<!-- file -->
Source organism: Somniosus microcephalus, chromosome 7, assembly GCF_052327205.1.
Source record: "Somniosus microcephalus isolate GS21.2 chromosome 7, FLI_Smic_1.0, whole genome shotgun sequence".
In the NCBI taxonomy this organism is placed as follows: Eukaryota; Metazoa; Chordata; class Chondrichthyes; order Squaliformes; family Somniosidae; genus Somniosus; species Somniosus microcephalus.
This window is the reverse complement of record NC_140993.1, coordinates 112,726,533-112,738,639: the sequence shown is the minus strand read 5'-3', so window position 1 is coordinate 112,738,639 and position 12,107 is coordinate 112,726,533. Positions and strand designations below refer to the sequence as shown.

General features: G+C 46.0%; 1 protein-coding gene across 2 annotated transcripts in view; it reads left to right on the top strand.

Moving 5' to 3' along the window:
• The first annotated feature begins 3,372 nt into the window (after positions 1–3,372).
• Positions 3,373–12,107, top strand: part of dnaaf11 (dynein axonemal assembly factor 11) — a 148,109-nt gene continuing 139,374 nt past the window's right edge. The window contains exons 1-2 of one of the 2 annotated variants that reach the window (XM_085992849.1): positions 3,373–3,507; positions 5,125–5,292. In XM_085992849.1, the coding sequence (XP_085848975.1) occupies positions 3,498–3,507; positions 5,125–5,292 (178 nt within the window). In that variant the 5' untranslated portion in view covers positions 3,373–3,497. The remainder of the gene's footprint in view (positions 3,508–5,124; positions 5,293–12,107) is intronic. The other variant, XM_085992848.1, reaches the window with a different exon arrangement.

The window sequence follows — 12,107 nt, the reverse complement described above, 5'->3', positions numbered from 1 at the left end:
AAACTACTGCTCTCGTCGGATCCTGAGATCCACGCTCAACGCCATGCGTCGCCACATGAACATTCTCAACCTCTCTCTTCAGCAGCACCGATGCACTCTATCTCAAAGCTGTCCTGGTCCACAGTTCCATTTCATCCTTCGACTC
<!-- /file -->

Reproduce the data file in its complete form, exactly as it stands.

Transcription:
Source organism: Somniosus microcephalus, chromosome 7, assembly GCF_052327205.1.
Source record: "Somniosus microcephalus isolate GS21.2 chromosome 7, FLI_Smic_1.0, whole genome shotgun sequence".
In the NCBI taxonomy this organism is placed as follows: Eukaryota; Metazoa; Chordata; class Chondrichthyes; order Squaliformes; family Somniosidae; genus Somniosus; species Somniosus microcephalus.
This window is the reverse complement of record NC_140993.1, coordinates 112,726,533-112,738,639: the sequence shown is the minus strand read 5'-3', so window position 1 is coordinate 112,738,639 and position 12,107 is coordinate 112,726,533. Positions and strand designations below refer to the sequence as shown.

General features: G+C 46.0%; 1 protein-coding gene across 2 annotated transcripts in view; it reads left to right on the top strand.

Moving 5' to 3' along the window:
• The first annotated feature begins 3,372 nt into the window (after positions 1–3,372).
• Positions 3,373–12,107, top strand: part of dnaaf11 (dynein axonemal assembly factor 11) — a 148,109-nt gene continuing 139,374 nt past the window's right edge. The window contains exons 1-2 of one of the 2 annotated variants that reach the window (XM_085992849.1): positions 3,373–3,507; positions 5,125–5,292. In XM_085992849.1, the coding sequence (XP_085848975.1) occupies positions 3,498–3,507; positions 5,125–5,292 (178 nt within the window). In that variant the 5' untranslated portion in view covers positions 3,373–3,497. The remainder of the gene's footprint in view (positions 3,508–5,124; positions 5,293–12,107) is intronic. The other variant, XM_085992848.1, reaches the window with a different exon arrangement.

The window sequence follows — 12,107 nt, the reverse complement described above, 5'->3', positions numbered from 1 at the left end:
AAACTACTGCTCTCGTCGGATCCTGAGATCCACGCTCAACGCCATGCGTCGCCACATGAACATTCTCAACCTCTCTCTTCAGCAGCACCGATGCACTCTATCTCAAAGCTGTCCTGGTCCACAGTTCCATTTCATCCTTCGACTC